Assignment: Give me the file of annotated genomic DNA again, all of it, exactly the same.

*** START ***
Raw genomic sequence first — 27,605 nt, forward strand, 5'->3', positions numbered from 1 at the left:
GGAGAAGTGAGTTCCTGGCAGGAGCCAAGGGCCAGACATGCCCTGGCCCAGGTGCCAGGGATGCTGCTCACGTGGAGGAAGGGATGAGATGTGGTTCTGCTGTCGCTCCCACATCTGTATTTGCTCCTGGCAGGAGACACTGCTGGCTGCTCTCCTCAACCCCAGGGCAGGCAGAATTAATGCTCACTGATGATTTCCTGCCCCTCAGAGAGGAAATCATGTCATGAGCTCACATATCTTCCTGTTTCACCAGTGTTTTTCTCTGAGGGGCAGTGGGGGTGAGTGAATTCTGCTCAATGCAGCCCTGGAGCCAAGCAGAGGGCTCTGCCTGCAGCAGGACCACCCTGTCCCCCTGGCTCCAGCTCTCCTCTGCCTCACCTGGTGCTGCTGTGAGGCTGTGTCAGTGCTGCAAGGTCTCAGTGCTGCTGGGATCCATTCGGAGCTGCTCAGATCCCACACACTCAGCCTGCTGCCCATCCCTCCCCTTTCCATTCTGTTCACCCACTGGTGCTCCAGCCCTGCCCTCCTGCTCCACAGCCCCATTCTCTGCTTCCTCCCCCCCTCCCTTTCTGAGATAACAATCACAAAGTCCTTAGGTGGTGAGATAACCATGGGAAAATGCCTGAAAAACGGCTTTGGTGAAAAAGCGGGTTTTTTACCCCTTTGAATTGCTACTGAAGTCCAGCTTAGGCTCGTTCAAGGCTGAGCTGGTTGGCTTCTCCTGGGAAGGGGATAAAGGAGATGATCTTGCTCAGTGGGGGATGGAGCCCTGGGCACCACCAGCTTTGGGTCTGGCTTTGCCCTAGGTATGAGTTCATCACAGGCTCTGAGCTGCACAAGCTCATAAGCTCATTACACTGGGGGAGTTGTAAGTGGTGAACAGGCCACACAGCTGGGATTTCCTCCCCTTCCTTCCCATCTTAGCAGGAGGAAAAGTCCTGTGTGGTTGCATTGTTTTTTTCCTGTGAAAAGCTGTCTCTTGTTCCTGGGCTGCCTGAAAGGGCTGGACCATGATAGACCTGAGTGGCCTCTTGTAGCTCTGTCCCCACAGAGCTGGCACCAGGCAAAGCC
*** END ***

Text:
Raw genomic sequence first — 27,605 nt, forward strand, 5'->3', positions numbered from 1 at the left:
GGAGAAGTGAGTTCCTGGCAGGAGCCAAGGGCCAGACATGCCCTGGCCCAGGTGCCAGGGATGCTGCTCACGTGGAGGAAGGGATGAGATGTGGTTCTGCTGTCGCTCCCACATCTGTATTTGCTCCTGGCAGGAGACACTGCTGGCTGCTCTCCTCAACCCCAGGGCAGGCAGAATTAATGCTCACTGATGATTTCCTGCCCCTCAGAGAGGAAATCATGTCATGAGCTCACATATCTTCCTGTTTCACCAGTGTTTTTCTCTGAGGGGCAGTGGGGGTGAGTGAATTCTGCTCAATGCAGCCCTGGAGCCAAGCAGAGGGCTCTGCCTGCAGCAGGACCACCCTGTCCCCCTGGCTCCAGCTCTCCTCTGCCTCACCTGGTGCTGCTGTGAGGCTGTGTCAGTGCTGCAAGGTCTCAGTGCTGCTGGGATCCATTCGGAGCTGCTCAGATCCCACACACTCAGCCTGCTGCCCATCCCTCCCCTTTCCATTCTGTTCACCCACTGGTGCTCCAGCCCTGCCCTCCTGCTCCACAGCCCCATTCTCTGCTTCCTCCCCCCCTCCCTTTCTGAGATAACAATCACAAAGTCCTTAGGTGGTGAGATAACCATGGGAAAATGCCTGAAAAACGGCTTTGGTGAAAAAGCGGGTTTTTTACCCCTTTGAATTGCTACTGAAGTCCAGCTTAGGCTCGTTCAAGGCTGAGCTGGTTGGCTTCTCCTGGGAAGGGGATAAAGGAGATGATCTTGCTCAGTGGGGGATGGAGCCCTGGGCACCACCAGCTTTGGGTCTGGCTTTGCCCTAGGTATGAGTTCATCACAGGCTCTGAGCTGCACAAGCTCATAAGCTCATTACACTGGGGGAGTTGTAAGTGGTGAACAGGCCACACAGCTGGGATTTCCTCCCCTTCCTTCCCATCTTAGCAGGAGGAAAAGTCCTGTGTGGTTGCATTGTTTTTTTCCTGTGAAAAGCTGTCTCTTGTTCCTGGGCTGCCTGAAAGGGCTGGACCATGATAGACCTGAGTGGCCTCTTGTAGCTCTGTCCCCACAGAGCTGGCACCAGGCAAAGCC